Throughout the season, I witness athletes struggling in practice. The struggle is not simply fatigue or physical distress. When I ask the athlete “How are you doing?,” responses may range from a shrug to a laundry list of issues that they feel are out of their control (two common examples are a relationship that is coming to an end and/or a set of academic classes that are beyond the student-athlete’s perceived capabilities). Most of the time, simply verbalizing the issues will help the athlete recognize that life isn’t as out of control as they may imagine it is. A coach may be the only person to whom an athlete feels they can safely vent their fears and anxieties, and hopefully the coach is empathetic enough to listen and provide support.Coaches need to point out to athletes that fears and anxieties are demands, just like weight training is a demand, and we can use them to make us better or allow them to damage us. Click To Tweet
As coaches, we need to point out that these things are demands, just like weight training is a demand, which we can use to make us better or we can allow to damage us. Framing our problems accurately will help us correct or manage them. When we have a slow athlete, we shouldn’t label them as “slow” and move on. Capable coaches figure out why the athlete is slow (lack of strength, poor fitness, improper mechanics, lack of confidence, etc.) and then implement a plan to fix those issues. The same should be true for mental barriers to success. Coaches need to help athletes identify the areas in their life that cause stress or other mental barriers and then equip them with the tools to manage or overcome them.
Distress can cause anxiety. Fear—which is different than distress—can also cause anxiety. Fear refers to how we perceive the possibility of something happening to us instead of the probability. When we look at the logical probability of something happening to us, it is typically low, but the possibility of it happening, no matter how small, results in fear. The “fight or flight” response is a physiological reaction to a perceived harmful event.
In other words, our body gets full of adrenaline so it can either run away from the charging saber-tooth tiger or stand and fight the big kitty. Our body has been conditioned to react to fear. Fear, however, is an emotional response to a perceived danger or harm. That emotional response exists because of the lack of trust. When we trust ourselves or others, we don’t perceive events as being harmful to us. Few people fear sitting in a chair, as they trust the chair will hold them. Many people fear public speaking because they don’t trust how the audience will respond to what they say, and/or they don’t trust their own ability to deliver a coherent message.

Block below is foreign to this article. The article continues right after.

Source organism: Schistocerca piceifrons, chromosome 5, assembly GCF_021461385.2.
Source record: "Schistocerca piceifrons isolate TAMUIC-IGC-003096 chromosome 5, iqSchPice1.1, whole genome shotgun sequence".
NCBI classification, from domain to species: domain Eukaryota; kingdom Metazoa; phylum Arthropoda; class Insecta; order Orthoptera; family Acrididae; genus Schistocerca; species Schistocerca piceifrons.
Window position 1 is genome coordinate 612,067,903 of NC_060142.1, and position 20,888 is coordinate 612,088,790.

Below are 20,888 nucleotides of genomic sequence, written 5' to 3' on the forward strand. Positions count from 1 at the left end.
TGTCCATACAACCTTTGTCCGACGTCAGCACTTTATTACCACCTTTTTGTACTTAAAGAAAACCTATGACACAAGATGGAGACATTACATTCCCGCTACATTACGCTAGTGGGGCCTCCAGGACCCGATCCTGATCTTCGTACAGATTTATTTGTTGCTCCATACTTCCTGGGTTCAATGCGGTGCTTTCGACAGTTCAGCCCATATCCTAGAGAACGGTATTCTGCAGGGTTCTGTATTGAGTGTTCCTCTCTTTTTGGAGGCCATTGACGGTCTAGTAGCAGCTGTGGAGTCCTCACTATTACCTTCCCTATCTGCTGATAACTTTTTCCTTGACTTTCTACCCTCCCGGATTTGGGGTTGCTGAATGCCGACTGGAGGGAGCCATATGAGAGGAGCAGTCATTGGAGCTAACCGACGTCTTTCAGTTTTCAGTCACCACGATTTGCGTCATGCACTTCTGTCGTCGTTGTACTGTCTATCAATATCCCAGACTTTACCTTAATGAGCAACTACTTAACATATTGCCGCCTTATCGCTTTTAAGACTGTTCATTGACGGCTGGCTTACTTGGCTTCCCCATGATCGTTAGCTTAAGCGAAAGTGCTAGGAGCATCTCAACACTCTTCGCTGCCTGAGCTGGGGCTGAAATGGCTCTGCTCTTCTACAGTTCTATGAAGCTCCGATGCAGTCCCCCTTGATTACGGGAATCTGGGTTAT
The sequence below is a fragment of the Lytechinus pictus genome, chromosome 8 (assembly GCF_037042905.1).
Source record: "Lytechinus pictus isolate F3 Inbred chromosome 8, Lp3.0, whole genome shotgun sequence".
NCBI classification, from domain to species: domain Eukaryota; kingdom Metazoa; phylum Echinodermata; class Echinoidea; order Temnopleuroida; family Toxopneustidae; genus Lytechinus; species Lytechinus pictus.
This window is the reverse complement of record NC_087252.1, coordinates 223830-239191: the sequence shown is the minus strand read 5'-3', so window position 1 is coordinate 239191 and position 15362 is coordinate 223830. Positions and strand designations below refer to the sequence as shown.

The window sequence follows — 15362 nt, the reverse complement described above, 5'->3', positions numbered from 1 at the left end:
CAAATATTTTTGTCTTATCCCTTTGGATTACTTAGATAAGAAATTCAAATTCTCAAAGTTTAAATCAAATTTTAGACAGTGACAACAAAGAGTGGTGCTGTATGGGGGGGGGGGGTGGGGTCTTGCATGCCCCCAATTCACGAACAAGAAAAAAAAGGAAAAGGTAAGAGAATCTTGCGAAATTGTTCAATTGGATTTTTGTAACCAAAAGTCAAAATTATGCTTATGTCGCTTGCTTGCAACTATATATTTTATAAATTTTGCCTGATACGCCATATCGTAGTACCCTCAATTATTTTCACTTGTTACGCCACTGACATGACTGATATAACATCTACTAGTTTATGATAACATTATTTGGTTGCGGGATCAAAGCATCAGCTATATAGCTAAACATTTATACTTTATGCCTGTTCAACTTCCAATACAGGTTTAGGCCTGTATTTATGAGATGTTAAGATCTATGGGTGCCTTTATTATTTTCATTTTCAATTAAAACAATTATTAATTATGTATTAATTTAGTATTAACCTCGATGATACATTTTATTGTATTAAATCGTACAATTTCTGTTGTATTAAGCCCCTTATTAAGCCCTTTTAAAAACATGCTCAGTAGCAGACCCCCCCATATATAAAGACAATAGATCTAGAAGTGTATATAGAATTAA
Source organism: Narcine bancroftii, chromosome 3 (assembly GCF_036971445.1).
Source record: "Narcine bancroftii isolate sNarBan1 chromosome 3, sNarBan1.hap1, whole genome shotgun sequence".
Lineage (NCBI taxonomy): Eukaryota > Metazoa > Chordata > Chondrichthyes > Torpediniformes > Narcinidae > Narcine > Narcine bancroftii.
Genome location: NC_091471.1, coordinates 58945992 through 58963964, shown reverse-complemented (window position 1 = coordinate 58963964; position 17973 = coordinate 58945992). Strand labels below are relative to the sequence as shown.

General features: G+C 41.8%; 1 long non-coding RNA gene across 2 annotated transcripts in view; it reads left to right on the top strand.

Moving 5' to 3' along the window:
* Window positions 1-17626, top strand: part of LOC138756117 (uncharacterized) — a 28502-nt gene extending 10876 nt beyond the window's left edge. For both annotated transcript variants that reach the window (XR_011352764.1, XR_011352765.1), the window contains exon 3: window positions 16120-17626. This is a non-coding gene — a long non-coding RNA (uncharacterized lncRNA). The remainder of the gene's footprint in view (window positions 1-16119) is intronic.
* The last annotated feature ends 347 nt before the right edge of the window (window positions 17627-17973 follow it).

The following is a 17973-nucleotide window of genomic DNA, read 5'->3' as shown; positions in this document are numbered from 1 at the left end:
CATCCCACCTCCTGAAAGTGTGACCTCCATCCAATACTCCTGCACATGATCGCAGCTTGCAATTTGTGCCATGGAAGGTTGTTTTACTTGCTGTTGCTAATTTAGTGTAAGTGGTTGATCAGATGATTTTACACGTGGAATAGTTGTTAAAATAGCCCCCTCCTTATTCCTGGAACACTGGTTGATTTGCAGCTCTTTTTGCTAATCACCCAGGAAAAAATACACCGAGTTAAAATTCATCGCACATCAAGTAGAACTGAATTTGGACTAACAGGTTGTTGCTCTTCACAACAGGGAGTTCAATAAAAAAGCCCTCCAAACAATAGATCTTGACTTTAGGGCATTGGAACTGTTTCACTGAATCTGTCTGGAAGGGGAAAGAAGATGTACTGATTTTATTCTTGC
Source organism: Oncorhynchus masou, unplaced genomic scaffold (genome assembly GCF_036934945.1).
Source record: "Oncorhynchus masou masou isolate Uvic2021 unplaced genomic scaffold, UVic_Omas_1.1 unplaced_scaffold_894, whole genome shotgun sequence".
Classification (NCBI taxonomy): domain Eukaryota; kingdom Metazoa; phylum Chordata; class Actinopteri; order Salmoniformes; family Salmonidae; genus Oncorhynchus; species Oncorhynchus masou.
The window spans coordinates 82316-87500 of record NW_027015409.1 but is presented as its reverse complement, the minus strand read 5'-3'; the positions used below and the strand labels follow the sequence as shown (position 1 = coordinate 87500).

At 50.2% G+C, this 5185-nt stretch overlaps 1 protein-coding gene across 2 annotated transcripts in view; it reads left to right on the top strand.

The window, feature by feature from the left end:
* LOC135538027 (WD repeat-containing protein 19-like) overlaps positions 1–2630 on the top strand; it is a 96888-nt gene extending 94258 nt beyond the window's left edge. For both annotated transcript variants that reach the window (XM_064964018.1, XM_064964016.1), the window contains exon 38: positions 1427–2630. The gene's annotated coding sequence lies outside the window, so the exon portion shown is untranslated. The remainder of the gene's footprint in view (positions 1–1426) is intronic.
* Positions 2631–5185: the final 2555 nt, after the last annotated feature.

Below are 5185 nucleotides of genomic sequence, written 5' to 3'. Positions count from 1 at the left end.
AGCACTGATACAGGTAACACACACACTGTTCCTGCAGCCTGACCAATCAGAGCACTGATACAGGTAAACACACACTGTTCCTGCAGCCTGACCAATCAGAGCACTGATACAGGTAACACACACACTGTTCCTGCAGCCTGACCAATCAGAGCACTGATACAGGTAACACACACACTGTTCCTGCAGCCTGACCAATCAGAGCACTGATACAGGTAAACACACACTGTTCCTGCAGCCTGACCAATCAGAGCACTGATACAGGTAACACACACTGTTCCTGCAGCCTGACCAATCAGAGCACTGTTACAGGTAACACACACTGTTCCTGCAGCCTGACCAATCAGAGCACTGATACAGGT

We need to identify our fears and learn to control them by understanding what it is that we don’t trust in the situation. When we can understand the psychological response to fear and control it, we can then allow the physiological response to help us to fight and not engage in flight. Allow fears to be a fire that fuels you and propels you forward and upward, but don’t allow fear to be a fuel that burns you up.
Mental Toughness and Resilience
Defining the problem accurately helps us find a solution. What is mental toughness? Is it being focused? Is it being angry? Is it being strong or intense?
Mental toughness is not accurately described by any of those, as they are all different areas that must be addressed separately. Mental toughness is most accurately described as the “ability to overcome an adverse situation in an expedient manner.” Mentally tough people aren’t better than anyone else. Mentally tough people are simply better at rebounding from challenges and rebounding in a shorter period of time than those who are not mentally tough.Mentally tough people are simply better at rebounding from challenges and rebounding in a shorter period of time than those who are not mentally tough. Click To Tweet
We all have heard the line “time heals all wounds.” Give us enough time and we will “get over it.” A mentally tough person “gets over it” and “gets over it” fast. The mentally tough person isn’t flawless or perfect—a mentally tough person makes a lot of mistakes. The difference is that when a mentally tough person makes an error, the next time a ground ball is hit to them they make a great play. Air ball? They drain a three. Mentally tough people respond to adversity and respond quickly. How does that happen?
Resilience, which is “the ability to rebound, recover, or bounce back to the original form,” is a skill. We are not born resilient. We learn resilience over time. But how do we learn resilience? Like any skill, we learn it with practice.
Sports have historically been an effective environment to help teach resilience. Failure is inevitable in sport, and when there is failure, there is an opportunity to practice resilience. No athlete bats 1.000 for very long, nor do they make every shot in every game. Getting a hit one out of three at bats in a game is seen as successful. Two out of three made field goals will get you a lot of praise in basketball.